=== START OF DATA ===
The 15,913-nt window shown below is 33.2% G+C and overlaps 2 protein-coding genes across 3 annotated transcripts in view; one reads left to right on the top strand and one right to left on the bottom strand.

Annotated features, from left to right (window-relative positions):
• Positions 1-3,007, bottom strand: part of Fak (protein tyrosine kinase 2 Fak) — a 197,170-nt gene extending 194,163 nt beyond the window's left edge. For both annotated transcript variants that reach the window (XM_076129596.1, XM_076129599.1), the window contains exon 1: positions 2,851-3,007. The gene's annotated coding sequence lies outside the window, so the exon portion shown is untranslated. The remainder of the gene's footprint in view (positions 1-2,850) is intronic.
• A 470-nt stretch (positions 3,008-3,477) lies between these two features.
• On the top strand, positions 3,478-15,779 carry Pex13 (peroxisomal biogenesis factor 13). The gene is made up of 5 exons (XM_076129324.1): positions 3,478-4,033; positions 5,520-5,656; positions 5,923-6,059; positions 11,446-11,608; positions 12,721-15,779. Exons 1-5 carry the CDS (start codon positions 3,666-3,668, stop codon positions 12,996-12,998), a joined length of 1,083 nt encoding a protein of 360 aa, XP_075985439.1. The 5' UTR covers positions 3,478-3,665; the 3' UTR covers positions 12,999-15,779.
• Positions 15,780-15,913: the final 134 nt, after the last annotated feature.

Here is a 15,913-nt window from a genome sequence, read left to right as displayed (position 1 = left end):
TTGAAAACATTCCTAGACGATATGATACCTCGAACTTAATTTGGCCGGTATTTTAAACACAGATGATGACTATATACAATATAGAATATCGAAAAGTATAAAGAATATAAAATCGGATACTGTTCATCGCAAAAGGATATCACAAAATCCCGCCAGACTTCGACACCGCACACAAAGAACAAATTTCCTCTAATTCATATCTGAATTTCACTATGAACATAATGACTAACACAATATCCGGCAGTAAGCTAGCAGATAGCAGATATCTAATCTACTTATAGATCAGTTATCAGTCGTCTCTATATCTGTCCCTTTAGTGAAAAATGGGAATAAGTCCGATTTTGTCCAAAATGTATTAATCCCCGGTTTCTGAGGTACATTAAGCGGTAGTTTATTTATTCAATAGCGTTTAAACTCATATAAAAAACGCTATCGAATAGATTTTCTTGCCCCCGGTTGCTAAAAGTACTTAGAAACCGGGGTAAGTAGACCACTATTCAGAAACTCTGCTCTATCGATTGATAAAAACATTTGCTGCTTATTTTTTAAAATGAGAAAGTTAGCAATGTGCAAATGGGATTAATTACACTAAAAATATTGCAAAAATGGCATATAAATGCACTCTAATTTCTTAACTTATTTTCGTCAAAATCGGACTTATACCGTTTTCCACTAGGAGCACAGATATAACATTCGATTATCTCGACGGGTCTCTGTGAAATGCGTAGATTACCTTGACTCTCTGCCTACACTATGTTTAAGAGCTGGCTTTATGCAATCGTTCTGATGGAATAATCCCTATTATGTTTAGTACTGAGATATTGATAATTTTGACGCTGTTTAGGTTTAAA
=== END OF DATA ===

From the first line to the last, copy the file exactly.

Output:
The 15,913-nt window shown below is 33.2% G+C and overlaps 2 protein-coding genes across 3 annotated transcripts in view; one reads left to right on the top strand and one right to left on the bottom strand.

Annotated features, from left to right (window-relative positions):
• Positions 1-3,007, bottom strand: part of Fak (protein tyrosine kinase 2 Fak) — a 197,170-nt gene extending 194,163 nt beyond the window's left edge. For both annotated transcript variants that reach the window (XM_076129596.1, XM_076129599.1), the window contains exon 1: positions 2,851-3,007. The gene's annotated coding sequence lies outside the window, so the exon portion shown is untranslated. The remainder of the gene's footprint in view (positions 1-2,850) is intronic.
• A 470-nt stretch (positions 3,008-3,477) lies between these two features.
• On the top strand, positions 3,478-15,779 carry Pex13 (peroxisomal biogenesis factor 13). The gene is made up of 5 exons (XM_076129324.1): positions 3,478-4,033; positions 5,520-5,656; positions 5,923-6,059; positions 11,446-11,608; positions 12,721-15,779. Exons 1-5 carry the CDS (start codon positions 3,666-3,668, stop codon positions 12,996-12,998), a joined length of 1,083 nt encoding a protein of 360 aa, XP_075985439.1. The 5' UTR covers positions 3,478-3,665; the 3' UTR covers positions 12,999-15,779.
• Positions 15,780-15,913: the final 134 nt, after the last annotated feature.

Here is a 15,913-nt window from a genome sequence, read left to right as displayed (position 1 = left end):
TTGAAAACATTCCTAGACGATATGATACCTCGAACTTAATTTGGCCGGTATTTTAAACACAGATGATGACTATATACAATATAGAATATCGAAAAGTATAAAGAATATAAAATCGGATACTGTTCATCGCAAAAGGATATCACAAAATCCCGCCAGACTTCGACACCGCACACAAAGAACAAATTTCCTCTAATTCATATCTGAATTTCACTATGAACATAATGACTAACACAATATCCGGCAGTAAGCTAGCAGATAGCAGATATCTAATCTACTTATAGATCAGTTATCAGTCGTCTCTATATCTGTCCCTTTAGTGAAAAATGGGAATAAGTCCGATTTTGTCCAAAATGTATTAATCCCCGGTTTCTGAGGTACATTAAGCGGTAGTTTATTTATTCAATAGCGTTTAAACTCATATAAAAAACGCTATCGAATAGATTTTCTTGCCCCCGGTTGCTAAAAGTACTTAGAAACCGGGGTAAGTAGACCACTATTCAGAAACTCTGCTCTATCGATTGATAAAAACATTTGCTGCTTATTTTTTAAAATGAGAAAGTTAGCAATGTGCAAATGGGATTAATTACACTAAAAATATTGCAAAAATGGCATATAAATGCACTCTAATTTCTTAACTTATTTTCGTCAAAATCGGACTTATACCGTTTTCCACTAGGAGCACAGATATAACATTCGATTATCTCGACGGGTCTCTGTGAAATGCGTAGATTACCTTGACTCTCTGCCTACACTATGTTTAAGAGCTGGCTTTATGCAATCGTTCTGATGGAATAATCCCTATTATGTTTAGTACTGAGATATTGATAATTTTGACGCTGTTTAGGTTTAAA